Local extrema

While local extrema in one and two dimensions are often depicted as (local) minima/maxima, they “typically” are saddle-points in high dimensions. This is the topic of my second Bachelor thesis where I survey LeCun’s The Loss Surfaces of Multilayer Networks and Auffinger, Ben Arous, Černý’s Random Matrices and Complexity of Spin Glasses. The former paper relates the energy landscape (loss function to be minimised) of a toy model of neural networks to that of certain models dealt with in the mathematical physics literature (the latter paper). This paper even goes a step further by suggesting that the distribution of eigenvalues of the Hessian of critical points is a shifted semicircle. That is, the closer the value at a critical point is to the global minimum, the higher the expected fraction of directions in which our loss function increases (if it increases in all directions, it is a local minimum).

Neural networks

Large (deep) neural networks have lots of counterintuitive properties, of which I will list only few:

  • Adversarial vulnerability for any classifier shows fundamental upper bounds on the robustness of any classifier to perturbations, which provides a baseline to the maximal achievable robustness. When the latent space of the data distribution is high dimensional, our analysis shows that any classifier is vulnerable to very small perturbations.

MCMC algorithms

The analysis of the mixing time of Markov chains (how long do I have to run my MCMC algorithms until they spit out representative samples?) is a beautiful subject combining many different fields in mathematics, such as probability theory (random walks, couplings), geometry (Cheeger’s inequality, Ricci curvature), representation theory, spectral theory, and physics (electrical networks)/computer science (Boolean analysis).

Coming up with decent algorithms remains a particularly hard challenge in cases where the support of the measure we want to sample from is quite sparse; e.g. certain graphical representations of quantum spin systems.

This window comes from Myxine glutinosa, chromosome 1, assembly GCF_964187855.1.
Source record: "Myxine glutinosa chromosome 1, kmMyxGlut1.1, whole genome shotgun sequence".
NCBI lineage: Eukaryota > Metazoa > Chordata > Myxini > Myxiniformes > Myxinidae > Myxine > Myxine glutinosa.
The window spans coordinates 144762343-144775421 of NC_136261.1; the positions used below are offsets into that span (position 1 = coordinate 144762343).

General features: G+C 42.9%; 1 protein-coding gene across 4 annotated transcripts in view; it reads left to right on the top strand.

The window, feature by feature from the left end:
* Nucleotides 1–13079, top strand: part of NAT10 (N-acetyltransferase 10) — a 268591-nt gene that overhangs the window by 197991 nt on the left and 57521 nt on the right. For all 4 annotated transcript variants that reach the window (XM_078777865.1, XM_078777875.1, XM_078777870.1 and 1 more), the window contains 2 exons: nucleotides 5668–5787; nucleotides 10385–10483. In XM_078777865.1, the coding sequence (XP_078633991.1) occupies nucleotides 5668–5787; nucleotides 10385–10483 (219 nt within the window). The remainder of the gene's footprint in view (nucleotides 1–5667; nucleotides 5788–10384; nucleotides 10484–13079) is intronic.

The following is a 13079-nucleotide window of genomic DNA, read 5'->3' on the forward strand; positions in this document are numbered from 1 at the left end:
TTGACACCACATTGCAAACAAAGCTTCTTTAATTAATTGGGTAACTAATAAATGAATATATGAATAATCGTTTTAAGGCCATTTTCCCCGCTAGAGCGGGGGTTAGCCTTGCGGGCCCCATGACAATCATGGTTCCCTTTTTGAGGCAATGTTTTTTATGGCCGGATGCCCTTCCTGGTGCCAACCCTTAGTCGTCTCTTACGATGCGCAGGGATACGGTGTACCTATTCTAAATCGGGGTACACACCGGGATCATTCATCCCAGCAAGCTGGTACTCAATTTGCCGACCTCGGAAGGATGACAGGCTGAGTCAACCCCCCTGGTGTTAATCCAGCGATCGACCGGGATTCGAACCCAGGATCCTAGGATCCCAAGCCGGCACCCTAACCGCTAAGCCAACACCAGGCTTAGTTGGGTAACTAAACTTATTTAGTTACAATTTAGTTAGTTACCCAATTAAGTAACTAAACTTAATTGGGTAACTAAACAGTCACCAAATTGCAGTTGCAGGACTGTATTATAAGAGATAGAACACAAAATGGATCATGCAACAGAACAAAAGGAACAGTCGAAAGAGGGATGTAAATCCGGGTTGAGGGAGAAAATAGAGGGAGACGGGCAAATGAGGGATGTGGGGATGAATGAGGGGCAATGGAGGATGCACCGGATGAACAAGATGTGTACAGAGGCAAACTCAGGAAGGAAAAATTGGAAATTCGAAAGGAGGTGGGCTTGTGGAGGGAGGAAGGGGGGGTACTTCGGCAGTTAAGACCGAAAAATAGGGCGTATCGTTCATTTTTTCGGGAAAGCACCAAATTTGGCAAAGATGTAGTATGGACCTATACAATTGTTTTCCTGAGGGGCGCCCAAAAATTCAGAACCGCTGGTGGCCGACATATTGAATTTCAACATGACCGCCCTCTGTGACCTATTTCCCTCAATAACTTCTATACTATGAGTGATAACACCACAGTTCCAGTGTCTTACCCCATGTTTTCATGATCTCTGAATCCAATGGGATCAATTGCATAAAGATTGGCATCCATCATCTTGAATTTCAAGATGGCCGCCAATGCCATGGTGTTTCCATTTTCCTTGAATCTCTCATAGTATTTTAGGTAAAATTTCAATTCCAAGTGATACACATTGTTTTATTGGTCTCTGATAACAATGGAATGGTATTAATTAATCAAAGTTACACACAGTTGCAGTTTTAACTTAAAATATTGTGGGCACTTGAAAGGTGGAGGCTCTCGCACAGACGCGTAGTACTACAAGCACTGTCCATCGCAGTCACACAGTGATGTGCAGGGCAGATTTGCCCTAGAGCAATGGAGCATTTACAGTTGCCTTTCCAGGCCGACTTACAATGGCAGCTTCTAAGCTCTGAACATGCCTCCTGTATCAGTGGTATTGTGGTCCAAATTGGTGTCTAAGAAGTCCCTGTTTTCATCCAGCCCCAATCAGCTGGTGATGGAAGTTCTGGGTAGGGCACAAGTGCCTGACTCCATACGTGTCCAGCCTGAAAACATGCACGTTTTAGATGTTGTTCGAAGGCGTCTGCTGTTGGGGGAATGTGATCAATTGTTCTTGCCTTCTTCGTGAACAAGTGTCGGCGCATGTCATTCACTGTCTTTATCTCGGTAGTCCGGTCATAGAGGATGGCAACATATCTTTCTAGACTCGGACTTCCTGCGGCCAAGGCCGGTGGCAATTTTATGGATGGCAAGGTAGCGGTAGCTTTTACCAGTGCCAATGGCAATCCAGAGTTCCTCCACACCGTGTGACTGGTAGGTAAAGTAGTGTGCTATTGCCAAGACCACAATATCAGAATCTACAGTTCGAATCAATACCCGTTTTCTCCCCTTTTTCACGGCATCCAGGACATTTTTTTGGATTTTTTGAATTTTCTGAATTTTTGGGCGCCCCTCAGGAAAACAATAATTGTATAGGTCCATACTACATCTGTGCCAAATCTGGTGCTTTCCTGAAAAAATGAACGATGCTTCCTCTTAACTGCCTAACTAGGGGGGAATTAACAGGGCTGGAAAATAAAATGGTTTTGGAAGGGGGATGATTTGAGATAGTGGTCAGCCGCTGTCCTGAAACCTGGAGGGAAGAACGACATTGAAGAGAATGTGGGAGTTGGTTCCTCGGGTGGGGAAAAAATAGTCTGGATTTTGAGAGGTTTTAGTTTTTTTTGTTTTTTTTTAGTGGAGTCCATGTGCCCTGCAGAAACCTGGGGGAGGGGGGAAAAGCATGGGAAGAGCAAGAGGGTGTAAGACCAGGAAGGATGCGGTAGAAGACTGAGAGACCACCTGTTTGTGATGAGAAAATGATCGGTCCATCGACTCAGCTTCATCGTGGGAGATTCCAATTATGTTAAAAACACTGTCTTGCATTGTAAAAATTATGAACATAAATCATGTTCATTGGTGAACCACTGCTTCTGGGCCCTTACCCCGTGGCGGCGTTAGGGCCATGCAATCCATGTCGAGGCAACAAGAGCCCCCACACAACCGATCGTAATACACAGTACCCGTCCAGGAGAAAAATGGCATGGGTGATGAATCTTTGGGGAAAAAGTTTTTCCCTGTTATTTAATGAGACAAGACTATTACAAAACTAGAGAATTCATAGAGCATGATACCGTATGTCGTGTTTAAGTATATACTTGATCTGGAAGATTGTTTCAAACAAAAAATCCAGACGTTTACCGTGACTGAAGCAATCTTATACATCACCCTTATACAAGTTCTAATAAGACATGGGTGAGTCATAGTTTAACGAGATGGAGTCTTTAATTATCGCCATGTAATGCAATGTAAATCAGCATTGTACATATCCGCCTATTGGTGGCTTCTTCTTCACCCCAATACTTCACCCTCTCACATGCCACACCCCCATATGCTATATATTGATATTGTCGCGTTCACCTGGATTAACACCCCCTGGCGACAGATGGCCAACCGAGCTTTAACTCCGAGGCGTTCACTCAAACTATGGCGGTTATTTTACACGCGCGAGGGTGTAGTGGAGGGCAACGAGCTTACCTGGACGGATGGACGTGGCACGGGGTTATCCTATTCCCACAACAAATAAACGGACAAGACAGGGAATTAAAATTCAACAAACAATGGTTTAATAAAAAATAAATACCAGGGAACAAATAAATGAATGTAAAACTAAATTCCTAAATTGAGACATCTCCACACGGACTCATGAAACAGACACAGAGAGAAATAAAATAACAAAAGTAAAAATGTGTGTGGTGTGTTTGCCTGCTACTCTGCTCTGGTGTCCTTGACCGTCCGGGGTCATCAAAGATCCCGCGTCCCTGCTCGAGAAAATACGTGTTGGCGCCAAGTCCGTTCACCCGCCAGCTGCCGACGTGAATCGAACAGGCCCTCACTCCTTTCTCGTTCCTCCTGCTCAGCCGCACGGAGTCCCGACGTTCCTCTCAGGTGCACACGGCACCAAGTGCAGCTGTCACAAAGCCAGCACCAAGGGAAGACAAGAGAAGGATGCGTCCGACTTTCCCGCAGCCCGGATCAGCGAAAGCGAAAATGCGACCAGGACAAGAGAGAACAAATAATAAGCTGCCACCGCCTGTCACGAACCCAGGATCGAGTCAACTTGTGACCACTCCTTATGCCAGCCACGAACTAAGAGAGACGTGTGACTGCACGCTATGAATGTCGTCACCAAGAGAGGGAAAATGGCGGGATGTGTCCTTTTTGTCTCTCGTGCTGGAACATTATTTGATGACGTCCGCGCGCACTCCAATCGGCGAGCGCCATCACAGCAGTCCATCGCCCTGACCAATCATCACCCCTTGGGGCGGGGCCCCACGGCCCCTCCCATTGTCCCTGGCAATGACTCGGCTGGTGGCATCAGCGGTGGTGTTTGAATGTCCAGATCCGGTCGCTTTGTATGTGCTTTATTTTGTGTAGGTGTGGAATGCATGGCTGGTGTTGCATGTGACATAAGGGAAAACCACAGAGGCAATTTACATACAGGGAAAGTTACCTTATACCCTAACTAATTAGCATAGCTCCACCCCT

One aspect, however, remains to be overlooked surprisingly frequently: The space of irreversible Markov chains is much bigger than that of reversible Markov chains and often one can find an irreversible one that mixes a lot faster, see e.g. ECMC and Markov Chain Monte Carlo Method without Detailed Balance.


Cauchy-Schwarz is both a very simple and a very powerful bound. I won’t even try to give an extensive list of possible applications, but concentrate instead on a classical one in probability theory.

First notice that Cauchy-Schwarz can simply be interpreted as a fancy way of saying that \(|\cos(x)|\leq 1\) for all real \(x\) by the following identity: \[|\langle a,b\rangle|=|\cos(\theta)||a||b|\leq|a||b|,\] where \(\theta=\angle(a,b)\) is the angle between \(a\) and \(b\).

On \(\mathbb R^n,n\gg1\), how far off is Cauchy–Schwarz “typically”?

  • The intuition is that in higher dimensions it becomes increasingly unlikely for two vectors to be approximately parallel (i.e. θ≈0 or θ≈π in which case Cauchy-Schwarz is sharp) since there are “too many directions”.
  • More rigorously, we may fix \(a=(1,0,\dots,0)\) and sample \(b\) from the Haar measure on the unit sphere.
  • Note that for \(n\gg1\) we can do this by sampling \(n\) iid centered normal variables \((x_i)_{i=1}^n\) with variance \(1\over n\).
    • This ensures that squares have expectation \(\mathbb E x_i^2 = \text{Var}(x_i)-(\mathbb Ex_i)^2 = {1\over n}\) and thus, by linearity of expectation we have that \(\mathbb E\|(x_i)_{i=1}^n\|_2=1\). It is not too hard to see that the variance of \(\|(x_i)_{i=1}^n\|_2\) vanishes as \(n\to\infty\).
  • Thus, we see that each (in particular the first) entry of \(b\) is of order \(O(n^{-{1\over2}})\) and thus \[\mathbb E|\langle a,b\rangle|=O(n^{-{1\over2}}).\]

How tight is \(|\mathbb Ef|^2\leq\mathbb E[|f|^2]\)

  • First note that this inequality can be seen as another manifestation of Cauchy–Schwarz (although the observation that the variance cannot be negative is a quicker way to see it):
    • Every probability measure \(\mathbb P\) induces an inner product on the space of random variables with finite second moment by setting \(\langle f,g\rangle:=\mathbb E f\bar g\).
    • Now apply Cauchy–Schwarz to the constant one function and an arbitrary other function to get \[|\langle 1,f\rangle|^2 = \cos(\theta)\langle f,f\rangle\leq \mathbb E[|f|^2].\]
    • We get another curious identity when trying to convert this additive correction into a multiplicative one by using \(\sin^2+\cos^2=1\): \[|\langle 1,f\rangle|^2=\langle f,f\rangle-\text{Var}f = \langle f,f\rangle\left(1-{\text{Var}f\over\langle f,f\rangle}\right) \Rightarrow {\text{Var}f\over\langle f,f\rangle}=\sin(\theta)^2.\]
  • The takeaway is:

    The smaller the variance (of \(f\)), the tighter the bound \(|\mathbb Ef|^2\leq\mathbb E[|f|^2]\).

  • Using some Poincaré-type inequalities we find another rule of thumb, namely that “all else equal”,

    the smoother \(f\), the smaller the variance of \(f\).